This article was published in Australian Dictionary of Biography, Volume 3, (MUP), 1969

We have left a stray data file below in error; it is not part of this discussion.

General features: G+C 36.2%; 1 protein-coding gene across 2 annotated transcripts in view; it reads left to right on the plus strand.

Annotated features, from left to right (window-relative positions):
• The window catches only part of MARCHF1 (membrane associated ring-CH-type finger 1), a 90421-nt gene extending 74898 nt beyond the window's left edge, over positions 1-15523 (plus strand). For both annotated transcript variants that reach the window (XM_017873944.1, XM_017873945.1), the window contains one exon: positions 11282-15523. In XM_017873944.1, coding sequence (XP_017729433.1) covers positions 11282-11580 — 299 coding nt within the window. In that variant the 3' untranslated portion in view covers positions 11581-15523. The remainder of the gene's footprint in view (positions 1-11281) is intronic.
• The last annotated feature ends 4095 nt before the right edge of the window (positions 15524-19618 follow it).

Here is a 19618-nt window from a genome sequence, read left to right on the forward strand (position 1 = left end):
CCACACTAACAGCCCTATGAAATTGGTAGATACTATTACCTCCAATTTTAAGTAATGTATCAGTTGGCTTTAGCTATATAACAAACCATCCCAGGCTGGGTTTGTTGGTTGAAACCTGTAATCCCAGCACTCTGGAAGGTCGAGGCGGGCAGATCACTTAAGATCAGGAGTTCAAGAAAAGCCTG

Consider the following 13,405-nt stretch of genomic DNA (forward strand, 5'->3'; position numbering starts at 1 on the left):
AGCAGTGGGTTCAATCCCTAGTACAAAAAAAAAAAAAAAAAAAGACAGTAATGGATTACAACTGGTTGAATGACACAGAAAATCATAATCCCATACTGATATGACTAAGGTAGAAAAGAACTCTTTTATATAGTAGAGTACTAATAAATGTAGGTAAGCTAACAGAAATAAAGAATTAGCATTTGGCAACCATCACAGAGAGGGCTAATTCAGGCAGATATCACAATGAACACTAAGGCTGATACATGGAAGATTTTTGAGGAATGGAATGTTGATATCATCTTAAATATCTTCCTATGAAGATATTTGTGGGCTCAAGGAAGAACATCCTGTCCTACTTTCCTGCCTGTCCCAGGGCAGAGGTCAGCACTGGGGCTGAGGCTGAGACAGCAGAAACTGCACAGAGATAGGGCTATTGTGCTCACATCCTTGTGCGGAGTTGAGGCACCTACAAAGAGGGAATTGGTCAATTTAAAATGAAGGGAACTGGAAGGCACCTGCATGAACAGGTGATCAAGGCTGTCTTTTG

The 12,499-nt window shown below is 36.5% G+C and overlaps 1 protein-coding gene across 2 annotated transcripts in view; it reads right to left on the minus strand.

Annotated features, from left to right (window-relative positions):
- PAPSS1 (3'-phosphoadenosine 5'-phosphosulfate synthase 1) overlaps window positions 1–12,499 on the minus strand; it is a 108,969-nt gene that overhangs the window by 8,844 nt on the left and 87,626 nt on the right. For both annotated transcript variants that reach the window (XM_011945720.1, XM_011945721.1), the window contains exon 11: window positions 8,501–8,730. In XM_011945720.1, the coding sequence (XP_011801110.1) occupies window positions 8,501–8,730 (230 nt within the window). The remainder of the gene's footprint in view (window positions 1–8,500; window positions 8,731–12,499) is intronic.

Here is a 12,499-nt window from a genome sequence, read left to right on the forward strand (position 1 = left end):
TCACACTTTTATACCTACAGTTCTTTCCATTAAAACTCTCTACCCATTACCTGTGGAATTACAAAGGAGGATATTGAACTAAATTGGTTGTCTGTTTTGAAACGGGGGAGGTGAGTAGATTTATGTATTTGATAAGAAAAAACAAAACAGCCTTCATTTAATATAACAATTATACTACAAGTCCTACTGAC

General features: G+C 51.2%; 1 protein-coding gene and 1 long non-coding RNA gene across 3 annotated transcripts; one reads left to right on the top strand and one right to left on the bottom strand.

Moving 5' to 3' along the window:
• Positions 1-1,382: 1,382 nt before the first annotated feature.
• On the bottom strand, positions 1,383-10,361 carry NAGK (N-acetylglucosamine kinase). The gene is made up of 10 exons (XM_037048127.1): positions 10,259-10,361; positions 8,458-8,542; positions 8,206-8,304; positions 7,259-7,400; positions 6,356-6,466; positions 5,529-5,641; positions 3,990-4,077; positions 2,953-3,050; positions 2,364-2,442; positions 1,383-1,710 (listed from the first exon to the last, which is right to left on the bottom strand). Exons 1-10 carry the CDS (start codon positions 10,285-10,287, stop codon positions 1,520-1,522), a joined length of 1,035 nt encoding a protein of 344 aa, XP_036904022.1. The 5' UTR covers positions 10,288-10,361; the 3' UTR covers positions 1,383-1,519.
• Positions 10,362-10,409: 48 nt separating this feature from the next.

Edmund Thomas Blacket (1817-1883), architect, was born on 25 August 1817 at St Margaret's Hill, Southwark, Surrey, England, son of James Blacket, draper and later merchant, and his wife Margaret Harriet, née Ralph. On leaving Mill Hill Congregational College he entered the family business but after three years rejected a career in trade, moved to Yorkshire and found employment in his brother's mill. Later he joined the Stockton and Darlington Railway Co., trained as an engineer and became incidentally a skilled draftsman and surveyor. As a reward for his success his father gave him money that enabled him to spend a year sketching and recording details of English medieval architecture. On 21 May 1842 he married Sarah Mease at Holy Trinity Church, Wakefield, Yorkshire. Soon afterwards they sailed in the Eden and reached Sydney on 3 November.